Last week I took a trip down memory lane into my digital past at the Barbican. All the more poignant since it is striking to think that I am part of the last generation to know what it was like to grow up without the internet or the mobile phone. I'm sure for many, it was probably the first time they had used or even seen the many 'digital artifacts' on display, such as a Game Boy, Speak & Spell, Netscape browser and OS Windows 3.1. I suppose when it comes to technology, I cannot hide my age well!
The #DigitalRevolution exhibition is fascinating, rich in experience and offers much to take in and contemplate. Not knowing in advance how long I wanted to dwell and how much I wanted to see, I visited during the final session of the day (18:30) and I must admit - an hour and a half felt rushed, so I could certainly see myself visiting the exhibition again.
"The exhibition brings together artists, designers, film-makers, musicians and game developers, who have explored the creative potential that digital technology can offer and whose work inspires and engages us."
Curated into three parts: Part 1 invites you to follow a journey from the 1970s to the present day, introducing key digital themes such as community, collaboration, storytelling, interactivity, and code. I could easily have spent all of my time here to make sure I read every explanation and interacted with every installation, but I was ushered to definitely not miss Part 3 - Assemblance, Umbrellium's specially-commissioned three dimensional interactive light-structure.
Part 2, Our Digital Futures, showcases recent examples of independent video game development. If I had more time, I would have taken the opportunity in particular to play Papers, Please, the BAFTA award winner in 2014 for Game Strategy and Simulation. The game is a dystopian document thriller raising various moral and emotional choices where the player takes on the role of a border control immigration inspector, determining the outcome of lives which can in turn affect the outcome of the player's own virtual life.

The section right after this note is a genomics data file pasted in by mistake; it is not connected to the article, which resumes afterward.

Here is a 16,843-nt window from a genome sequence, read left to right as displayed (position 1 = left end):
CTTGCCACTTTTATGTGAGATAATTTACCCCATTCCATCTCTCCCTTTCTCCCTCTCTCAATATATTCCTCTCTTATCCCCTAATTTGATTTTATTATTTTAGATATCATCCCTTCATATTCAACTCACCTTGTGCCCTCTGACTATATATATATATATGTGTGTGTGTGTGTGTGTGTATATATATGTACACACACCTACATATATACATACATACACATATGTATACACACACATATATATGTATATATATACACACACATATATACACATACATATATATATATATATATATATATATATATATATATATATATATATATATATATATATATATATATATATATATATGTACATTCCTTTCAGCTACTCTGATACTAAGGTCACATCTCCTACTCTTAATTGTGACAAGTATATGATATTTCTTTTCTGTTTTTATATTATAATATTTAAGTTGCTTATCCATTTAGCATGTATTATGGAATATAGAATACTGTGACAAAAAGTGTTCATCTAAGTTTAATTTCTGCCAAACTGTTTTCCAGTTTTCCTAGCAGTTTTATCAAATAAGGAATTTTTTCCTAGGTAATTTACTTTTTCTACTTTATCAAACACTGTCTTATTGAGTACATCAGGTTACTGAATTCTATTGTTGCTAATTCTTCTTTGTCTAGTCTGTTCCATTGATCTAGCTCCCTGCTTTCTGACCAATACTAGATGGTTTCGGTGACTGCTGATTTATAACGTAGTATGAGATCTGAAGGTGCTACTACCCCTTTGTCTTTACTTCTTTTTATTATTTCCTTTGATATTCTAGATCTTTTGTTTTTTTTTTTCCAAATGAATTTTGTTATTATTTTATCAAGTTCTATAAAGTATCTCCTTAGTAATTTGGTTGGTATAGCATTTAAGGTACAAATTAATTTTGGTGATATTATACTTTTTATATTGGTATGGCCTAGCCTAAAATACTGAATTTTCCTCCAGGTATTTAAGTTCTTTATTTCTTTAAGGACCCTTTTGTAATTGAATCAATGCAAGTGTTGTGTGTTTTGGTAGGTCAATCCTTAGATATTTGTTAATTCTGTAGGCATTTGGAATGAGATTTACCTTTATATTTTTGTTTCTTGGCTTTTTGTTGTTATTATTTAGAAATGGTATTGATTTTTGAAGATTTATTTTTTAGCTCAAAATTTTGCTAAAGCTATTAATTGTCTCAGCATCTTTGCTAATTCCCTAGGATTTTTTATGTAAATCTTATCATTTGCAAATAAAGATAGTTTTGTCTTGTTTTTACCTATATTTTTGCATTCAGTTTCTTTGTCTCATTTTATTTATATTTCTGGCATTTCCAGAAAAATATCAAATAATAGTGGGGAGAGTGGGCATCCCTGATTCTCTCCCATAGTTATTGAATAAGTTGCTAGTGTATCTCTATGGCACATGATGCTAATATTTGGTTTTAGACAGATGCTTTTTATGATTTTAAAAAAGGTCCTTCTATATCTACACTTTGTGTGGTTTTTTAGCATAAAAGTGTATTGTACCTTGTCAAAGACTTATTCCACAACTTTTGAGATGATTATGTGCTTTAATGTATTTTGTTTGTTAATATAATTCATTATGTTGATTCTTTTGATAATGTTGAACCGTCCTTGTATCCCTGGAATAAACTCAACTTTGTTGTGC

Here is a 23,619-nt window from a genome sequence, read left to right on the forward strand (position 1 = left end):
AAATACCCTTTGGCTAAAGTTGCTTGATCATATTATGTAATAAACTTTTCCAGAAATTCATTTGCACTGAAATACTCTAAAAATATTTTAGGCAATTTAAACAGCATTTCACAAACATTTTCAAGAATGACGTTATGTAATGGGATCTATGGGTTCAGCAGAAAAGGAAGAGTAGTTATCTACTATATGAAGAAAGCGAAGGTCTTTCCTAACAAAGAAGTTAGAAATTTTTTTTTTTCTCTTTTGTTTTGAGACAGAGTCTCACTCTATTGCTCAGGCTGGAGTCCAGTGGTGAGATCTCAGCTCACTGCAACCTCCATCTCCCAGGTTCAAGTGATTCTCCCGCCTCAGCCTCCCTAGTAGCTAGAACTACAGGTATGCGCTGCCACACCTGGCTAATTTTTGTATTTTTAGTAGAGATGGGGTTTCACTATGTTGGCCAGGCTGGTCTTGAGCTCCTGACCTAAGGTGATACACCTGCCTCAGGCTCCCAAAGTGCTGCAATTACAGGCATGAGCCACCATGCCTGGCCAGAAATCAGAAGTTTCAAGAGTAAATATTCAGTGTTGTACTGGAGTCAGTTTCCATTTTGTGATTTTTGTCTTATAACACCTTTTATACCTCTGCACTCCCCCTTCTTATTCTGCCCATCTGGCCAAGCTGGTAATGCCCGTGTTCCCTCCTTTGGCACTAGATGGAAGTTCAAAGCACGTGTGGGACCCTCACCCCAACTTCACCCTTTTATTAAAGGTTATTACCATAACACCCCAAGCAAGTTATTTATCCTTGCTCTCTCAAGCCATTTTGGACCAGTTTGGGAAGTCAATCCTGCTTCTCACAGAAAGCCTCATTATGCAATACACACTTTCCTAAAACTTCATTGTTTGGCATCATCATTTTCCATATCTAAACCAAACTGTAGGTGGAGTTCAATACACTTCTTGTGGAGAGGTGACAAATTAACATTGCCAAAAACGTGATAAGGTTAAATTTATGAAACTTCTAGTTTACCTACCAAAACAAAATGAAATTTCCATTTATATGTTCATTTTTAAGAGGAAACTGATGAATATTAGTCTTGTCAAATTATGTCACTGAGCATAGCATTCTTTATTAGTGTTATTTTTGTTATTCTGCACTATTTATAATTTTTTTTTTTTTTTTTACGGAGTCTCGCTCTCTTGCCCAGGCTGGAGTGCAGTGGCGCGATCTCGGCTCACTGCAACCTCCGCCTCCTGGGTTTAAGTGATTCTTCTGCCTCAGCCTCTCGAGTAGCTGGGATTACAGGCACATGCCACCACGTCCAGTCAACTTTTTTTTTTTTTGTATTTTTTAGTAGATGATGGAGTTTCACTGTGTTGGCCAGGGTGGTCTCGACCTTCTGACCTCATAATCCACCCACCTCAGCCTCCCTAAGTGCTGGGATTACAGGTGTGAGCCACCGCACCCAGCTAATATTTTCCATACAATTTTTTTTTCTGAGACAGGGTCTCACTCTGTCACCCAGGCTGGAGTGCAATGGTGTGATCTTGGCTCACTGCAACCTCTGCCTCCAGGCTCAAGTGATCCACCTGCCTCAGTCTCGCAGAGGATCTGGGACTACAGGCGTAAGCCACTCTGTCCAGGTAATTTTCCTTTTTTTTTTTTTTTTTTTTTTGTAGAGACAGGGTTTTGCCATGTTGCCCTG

|© Wired UK|
Part 3 is touted at the main draw - a room in which you can (within quickly realised limits) manipulate and interact with lasers/lights - making shapes, pushing them towards you and each other. Despite these limitations, the experience takes hold and you quickly lose track of time. As I looked at all of us in a pitch black room, it made me stop and think about how much we all want to interact with, and understand, the digital world - perhaps at times at the expense of the natural world. Beyond the fun of it all, we're invited to consider whether there's an increasingly arbitrary distinction between the 'physical' and 'virtual'.
© Wired UK
To completely encapsulate the breadth of the 'Digital Revolution' was undoubtedly ambitious and there were a few moments where the exhibition lost its way down, for me, interesting yet slightly bizarre paths - the most high profile example being Pyramidi, a collaborative piece between Will.I.Am and sound artist Yuri Suzukiwith - a six-foot floating 3D head of Will dressed as an Egyptian Pharaoh. Regardless, the overall experience fascinates you throughout - whether it be absorbing the history of how far we have technologically advanced in the previous few decades or swinging your hands up in the air to bring to life virtual wings. It makes me glad I kept the very first iPod, who knows, maybe it will be in a museum one day.